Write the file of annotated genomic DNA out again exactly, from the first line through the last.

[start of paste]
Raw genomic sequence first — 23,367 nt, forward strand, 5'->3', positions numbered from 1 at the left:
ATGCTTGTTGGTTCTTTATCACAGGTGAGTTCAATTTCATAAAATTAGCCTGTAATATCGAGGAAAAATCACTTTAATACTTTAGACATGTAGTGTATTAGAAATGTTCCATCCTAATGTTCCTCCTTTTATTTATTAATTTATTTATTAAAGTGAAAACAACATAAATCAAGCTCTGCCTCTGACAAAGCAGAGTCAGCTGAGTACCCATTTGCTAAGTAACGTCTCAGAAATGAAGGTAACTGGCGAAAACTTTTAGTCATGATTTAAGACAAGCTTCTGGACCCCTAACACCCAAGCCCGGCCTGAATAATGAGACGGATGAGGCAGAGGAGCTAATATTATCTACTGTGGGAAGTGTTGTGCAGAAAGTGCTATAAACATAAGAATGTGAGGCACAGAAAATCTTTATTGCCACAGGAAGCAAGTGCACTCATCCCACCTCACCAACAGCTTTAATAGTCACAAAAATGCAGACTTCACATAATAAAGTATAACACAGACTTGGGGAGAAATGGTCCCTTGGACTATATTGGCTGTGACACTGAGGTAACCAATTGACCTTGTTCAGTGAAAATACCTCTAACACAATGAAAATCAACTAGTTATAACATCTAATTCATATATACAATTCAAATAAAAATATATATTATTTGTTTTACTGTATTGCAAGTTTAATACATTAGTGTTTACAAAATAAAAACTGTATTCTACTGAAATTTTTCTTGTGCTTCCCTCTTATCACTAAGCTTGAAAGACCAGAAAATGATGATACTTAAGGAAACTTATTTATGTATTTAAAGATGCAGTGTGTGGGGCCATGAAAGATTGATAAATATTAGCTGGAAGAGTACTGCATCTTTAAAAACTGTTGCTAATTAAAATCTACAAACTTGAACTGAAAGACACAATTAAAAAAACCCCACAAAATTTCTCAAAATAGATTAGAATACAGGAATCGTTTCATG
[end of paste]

Raw genomic sequence first — 23,367 nt, forward strand, 5'->3', positions numbered from 1 at the left:
ATGCTTGTTGGTTCTTTATCACAGGTGAGTTCAATTTCATAAAATTAGCCTGTAATATCGAGGAAAAATCACTTTAATACTTTAGACATGTAGTGTATTAGAAATGTTCCATCCTAATGTTCCTCCTTTTATTTATTAATTTATTTATTAAAGTGAAAACAACATAAATCAAGCTCTGCCTCTGACAAAGCAGAGTCAGCTGAGTACCCATTTGCTAAGTAACGTCTCAGAAATGAAGGTAACTGGCGAAAACTTTTAGTCATGATTTAAGACAAGCTTCTGGACCCCTAACACCCAAGCCCGGCCTGAATAATGAGACGGATGAGGCAGAGGAGCTAATATTATCTACTGTGGGAAGTGTTGTGCAGAAAGTGCTATAAACATAAGAATGTGAGGCACAGAAAATCTTTATTGCCACAGGAAGCAAGTGCACTCATCCCACCTCACCAACAGCTTTAATAGTCACAAAAATGCAGACTTCACATAATAAAGTATAACACAGACTTGGGGAGAAATGGTCCCTTGGACTATATTGGCTGTGACACTGAGGTAACCAATTGACCTTGTTCAGTGAAAATACCTCTAACACAATGAAAATCAACTAGTTATAACATCTAATTCATATATACAATTCAAATAAAAATATATATTATTTGTTTTACTGTATTGCAAGTTTAATACATTAGTGTTTACAAAATAAAAACTGTATTCTACTGAAATTTTTCTTGTGCTTCCCTCTTATCACTAAGCTTGAAAGACCAGAAAATGATGATACTTAAGGAAACTTATTTATGTATTTAAAGATGCAGTGTGTGGGGCCATGAAAGATTGATAAATATTAGCTGGAAGAGTACTGCATCTTTAAAAACTGTTGCTAATTAAAATCTACAAACTTGAACTGAAAGACACAATTAAAAAAACCCCACAAAATTTCTCAAAATAGATTAGAATACAGGAATCGTTTCATG